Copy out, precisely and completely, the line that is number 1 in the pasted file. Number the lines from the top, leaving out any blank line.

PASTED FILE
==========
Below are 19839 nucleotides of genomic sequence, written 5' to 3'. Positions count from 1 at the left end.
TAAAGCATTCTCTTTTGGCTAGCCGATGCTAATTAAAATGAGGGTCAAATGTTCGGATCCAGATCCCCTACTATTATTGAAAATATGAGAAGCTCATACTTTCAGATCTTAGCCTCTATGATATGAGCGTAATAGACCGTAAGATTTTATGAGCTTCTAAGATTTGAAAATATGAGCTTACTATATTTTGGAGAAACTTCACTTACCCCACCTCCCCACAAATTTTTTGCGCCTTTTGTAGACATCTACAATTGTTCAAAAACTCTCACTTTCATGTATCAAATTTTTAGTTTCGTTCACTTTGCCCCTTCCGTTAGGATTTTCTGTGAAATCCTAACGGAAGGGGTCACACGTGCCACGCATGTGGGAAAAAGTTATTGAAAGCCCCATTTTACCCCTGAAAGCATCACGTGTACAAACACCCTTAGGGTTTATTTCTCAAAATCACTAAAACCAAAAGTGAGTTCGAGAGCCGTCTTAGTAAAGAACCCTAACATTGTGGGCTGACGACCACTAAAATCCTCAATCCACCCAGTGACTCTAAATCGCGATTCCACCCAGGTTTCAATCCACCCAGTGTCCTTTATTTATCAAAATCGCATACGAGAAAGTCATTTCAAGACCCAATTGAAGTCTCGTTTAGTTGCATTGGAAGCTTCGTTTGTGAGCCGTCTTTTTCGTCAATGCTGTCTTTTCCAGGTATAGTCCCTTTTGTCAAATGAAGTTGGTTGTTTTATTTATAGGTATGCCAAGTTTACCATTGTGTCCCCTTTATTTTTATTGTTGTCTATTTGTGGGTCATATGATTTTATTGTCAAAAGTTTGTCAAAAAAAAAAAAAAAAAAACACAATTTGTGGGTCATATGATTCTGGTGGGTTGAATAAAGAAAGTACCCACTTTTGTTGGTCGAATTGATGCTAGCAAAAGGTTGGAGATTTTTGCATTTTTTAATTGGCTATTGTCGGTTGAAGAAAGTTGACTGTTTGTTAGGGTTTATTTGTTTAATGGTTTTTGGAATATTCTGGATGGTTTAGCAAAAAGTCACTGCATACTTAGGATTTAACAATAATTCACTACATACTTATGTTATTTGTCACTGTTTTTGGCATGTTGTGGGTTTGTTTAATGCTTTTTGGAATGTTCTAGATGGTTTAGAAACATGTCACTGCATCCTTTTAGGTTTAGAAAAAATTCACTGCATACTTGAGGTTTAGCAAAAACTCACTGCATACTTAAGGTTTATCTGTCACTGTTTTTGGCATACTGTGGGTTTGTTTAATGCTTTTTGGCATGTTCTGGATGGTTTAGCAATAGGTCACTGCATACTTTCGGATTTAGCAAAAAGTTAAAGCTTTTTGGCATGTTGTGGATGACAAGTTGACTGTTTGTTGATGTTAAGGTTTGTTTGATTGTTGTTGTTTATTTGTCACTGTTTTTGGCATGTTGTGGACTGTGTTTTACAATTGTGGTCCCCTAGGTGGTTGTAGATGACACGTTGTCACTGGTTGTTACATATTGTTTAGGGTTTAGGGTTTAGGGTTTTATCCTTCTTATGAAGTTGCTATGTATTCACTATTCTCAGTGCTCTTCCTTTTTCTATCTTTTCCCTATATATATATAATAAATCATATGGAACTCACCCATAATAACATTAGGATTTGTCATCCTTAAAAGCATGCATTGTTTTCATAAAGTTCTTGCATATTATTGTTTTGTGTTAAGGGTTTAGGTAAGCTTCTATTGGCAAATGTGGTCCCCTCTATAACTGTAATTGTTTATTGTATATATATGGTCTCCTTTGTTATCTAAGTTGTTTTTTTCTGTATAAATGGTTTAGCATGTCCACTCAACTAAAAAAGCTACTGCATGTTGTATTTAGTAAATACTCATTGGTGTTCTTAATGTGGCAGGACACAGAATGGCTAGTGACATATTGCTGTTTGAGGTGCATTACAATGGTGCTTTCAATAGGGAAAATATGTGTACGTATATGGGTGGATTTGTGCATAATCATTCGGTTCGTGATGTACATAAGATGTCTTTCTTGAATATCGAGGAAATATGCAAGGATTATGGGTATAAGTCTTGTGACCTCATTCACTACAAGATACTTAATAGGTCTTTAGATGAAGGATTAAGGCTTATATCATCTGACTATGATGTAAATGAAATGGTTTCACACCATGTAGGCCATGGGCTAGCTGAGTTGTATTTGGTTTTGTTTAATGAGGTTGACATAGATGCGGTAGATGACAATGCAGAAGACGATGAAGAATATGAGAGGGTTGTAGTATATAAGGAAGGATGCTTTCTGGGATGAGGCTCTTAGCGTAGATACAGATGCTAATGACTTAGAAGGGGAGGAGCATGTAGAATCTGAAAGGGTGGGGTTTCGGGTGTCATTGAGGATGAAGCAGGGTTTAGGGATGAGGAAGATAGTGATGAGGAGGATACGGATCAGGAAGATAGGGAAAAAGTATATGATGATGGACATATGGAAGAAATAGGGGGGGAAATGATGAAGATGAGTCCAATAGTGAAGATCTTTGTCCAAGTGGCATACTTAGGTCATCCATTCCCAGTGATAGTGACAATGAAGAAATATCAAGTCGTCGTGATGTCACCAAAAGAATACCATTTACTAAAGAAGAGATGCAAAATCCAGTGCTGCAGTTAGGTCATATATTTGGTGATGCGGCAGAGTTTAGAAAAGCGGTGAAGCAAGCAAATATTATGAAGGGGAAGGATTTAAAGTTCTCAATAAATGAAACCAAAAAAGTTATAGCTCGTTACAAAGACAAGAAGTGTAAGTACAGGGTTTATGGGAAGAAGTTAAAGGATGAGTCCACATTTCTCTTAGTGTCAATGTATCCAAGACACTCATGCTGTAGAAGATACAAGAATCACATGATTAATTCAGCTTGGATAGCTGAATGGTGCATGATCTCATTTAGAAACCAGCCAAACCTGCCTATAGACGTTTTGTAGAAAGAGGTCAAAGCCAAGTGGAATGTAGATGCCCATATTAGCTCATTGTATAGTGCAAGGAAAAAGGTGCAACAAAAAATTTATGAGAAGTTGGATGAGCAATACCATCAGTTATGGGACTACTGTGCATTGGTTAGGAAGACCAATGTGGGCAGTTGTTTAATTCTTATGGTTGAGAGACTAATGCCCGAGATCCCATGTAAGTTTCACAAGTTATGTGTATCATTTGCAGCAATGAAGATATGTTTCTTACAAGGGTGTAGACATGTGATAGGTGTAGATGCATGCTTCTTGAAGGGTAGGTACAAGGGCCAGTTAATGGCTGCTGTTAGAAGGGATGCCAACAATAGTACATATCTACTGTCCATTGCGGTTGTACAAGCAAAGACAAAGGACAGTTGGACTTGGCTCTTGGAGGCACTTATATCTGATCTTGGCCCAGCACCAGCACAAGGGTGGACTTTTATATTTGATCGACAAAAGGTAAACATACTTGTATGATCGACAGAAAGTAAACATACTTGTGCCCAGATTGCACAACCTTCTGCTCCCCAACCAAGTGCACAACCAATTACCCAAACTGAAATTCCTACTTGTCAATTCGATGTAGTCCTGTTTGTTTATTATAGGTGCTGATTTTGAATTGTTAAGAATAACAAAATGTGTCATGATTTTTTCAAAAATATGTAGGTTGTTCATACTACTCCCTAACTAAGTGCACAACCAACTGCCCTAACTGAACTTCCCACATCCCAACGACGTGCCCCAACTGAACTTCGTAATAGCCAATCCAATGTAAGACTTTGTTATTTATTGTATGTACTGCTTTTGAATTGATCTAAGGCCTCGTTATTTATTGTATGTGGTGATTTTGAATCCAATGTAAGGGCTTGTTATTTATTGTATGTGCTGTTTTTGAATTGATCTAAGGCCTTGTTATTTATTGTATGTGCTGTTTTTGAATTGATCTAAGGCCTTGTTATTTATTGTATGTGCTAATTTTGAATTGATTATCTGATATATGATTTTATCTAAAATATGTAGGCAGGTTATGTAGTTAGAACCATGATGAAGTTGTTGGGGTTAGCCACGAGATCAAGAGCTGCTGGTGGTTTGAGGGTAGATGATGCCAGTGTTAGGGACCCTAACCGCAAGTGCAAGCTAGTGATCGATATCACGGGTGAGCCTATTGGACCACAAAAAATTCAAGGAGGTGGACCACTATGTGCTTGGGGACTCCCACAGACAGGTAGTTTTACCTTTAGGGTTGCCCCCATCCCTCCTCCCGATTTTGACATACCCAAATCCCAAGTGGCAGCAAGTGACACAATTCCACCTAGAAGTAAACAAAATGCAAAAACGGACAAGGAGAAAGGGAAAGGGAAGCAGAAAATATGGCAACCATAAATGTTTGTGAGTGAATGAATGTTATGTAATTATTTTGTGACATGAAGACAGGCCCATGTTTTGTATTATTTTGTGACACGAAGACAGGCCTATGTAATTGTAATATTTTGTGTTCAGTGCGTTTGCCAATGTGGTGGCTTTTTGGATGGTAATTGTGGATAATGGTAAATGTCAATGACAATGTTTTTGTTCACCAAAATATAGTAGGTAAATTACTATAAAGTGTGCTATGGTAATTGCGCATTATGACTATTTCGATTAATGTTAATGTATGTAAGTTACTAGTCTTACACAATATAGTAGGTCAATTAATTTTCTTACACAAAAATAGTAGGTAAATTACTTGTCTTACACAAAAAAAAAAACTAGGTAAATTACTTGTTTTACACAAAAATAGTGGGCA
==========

Below are 19839 nucleotides of genomic sequence, written 5' to 3'. Positions count from 1 at the left end.